2. Description of the Prior Art

Lead acid batteries, developed in the late 1800s, were the first commercially practical batteries. Rechargeable lead acid batteries have been available since the 1950s and have become the most widely used type of batteries in the world. The following equation shows the discharge chemical reaction in a lead acid cell:
PbO2+Pb+2H2SO4−>2PbSO4+2H2O

Lead acid batteries remain popular because they can produce high or low currents over a wide range of temperatures and have good shelf life and life cycles. Furthermore, they are relatively inexpensive to manufacture and purchase. Another advantage of the lead acid batteries is they come in all manner of shapes and sizes, from household batteries to large batteries for use in submarines.

Valve regulated lead acid (VRLA) batteries are one kind of the lead acid batteries. A VRLA battery comprises positive plates, negative plates, separators, electrolyte, and a container with one-way valve installed to prevent external gases from entering the battery where the oxygen would react with the plates then causing internal discharge and allow gas to vent from the interior of the battery when a certain internal pressure is exceeded. Please refer to FIG. 1. FIG. 1 is a sectional view of a conventional lead acid battery. As shown in FIG. 1, a lead acid battery 10 comprises a plurality of alternating positive plates 12 and negative plates 14 with separators 16 sandwiched in between the adjacent plates and electrolyte (not shown). The positive plates 12 and the negative plates 14 are made by a formation process which converts lead grids pasted with positive active material such as lead oxide, and with negative active material such as lead powder into the positive plates 12 and negative plates 14 respectively.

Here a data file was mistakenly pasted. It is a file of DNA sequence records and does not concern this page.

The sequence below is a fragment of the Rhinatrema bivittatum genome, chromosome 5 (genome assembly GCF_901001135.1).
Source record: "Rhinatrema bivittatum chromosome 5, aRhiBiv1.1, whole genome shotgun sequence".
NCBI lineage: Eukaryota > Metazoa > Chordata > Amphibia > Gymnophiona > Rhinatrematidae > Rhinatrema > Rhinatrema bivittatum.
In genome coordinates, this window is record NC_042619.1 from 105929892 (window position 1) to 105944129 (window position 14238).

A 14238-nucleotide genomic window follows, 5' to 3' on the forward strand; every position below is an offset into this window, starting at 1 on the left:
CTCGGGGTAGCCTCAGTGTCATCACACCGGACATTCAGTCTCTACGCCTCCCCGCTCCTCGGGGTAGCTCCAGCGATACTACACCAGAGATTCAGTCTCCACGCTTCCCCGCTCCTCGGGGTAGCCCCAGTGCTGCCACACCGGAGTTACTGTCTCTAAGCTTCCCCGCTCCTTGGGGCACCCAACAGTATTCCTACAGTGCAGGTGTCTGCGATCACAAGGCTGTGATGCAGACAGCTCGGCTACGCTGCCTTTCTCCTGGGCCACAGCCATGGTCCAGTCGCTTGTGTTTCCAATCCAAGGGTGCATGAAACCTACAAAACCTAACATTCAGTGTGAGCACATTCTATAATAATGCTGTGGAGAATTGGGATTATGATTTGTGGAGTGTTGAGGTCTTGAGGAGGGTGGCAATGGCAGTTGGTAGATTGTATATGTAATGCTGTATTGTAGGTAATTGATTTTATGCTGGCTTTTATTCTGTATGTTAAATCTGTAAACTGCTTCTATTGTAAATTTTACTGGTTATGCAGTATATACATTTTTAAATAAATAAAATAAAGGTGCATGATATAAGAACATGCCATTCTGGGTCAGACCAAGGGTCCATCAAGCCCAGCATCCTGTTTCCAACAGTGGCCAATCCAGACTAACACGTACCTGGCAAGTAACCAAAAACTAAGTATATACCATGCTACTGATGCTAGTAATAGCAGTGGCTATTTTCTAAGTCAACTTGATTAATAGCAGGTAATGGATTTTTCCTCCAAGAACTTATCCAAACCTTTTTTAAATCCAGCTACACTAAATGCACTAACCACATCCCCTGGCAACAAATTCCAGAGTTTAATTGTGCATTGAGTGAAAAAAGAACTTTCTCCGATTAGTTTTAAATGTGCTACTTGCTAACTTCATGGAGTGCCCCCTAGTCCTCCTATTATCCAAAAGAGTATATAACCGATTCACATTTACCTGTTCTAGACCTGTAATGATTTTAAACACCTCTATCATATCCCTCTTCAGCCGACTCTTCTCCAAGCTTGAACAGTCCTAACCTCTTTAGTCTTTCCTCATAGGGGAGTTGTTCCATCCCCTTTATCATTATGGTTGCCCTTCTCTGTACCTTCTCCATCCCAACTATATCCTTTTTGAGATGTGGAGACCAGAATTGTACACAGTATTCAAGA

In a VRLA battery, the electrolyte is generally immobilized. The immobilization of the electrolyte in a VRLA battery makes it possible for the gases generated at one electrode have an access to the other electrode during charging. As a result the oxygen gas is able to travel inside the battery, and is reduced at the surface of the negative plates and returned to the electrolyte of the battery. Additionally, the immobilization of the electrolyte also prevents the liquid electrolyte from the danger of spilling which is highly acidic and corrosive.

There are two mainly well-known categories of methods to immobilize the electrolyte in a lead acid battery: by absorption or gelling. U.S. Pat. No. 4,871,428 discloses a glass mat separator made from glass microfibers and used to immobilize the liquid electrolyte by absorption, and firmly and intimately contact the plates, thereby assuring good initial electrolyte-plate contact and hence higher energy efficiency. However, the intimate contact between the glass mat separator and the plate surfaces easily forms a needle-like dendrite at the negative plate then growing into a tunnel-like passage way contacting the positive plate through the adjacent separator pore, thus finally shorting the battery.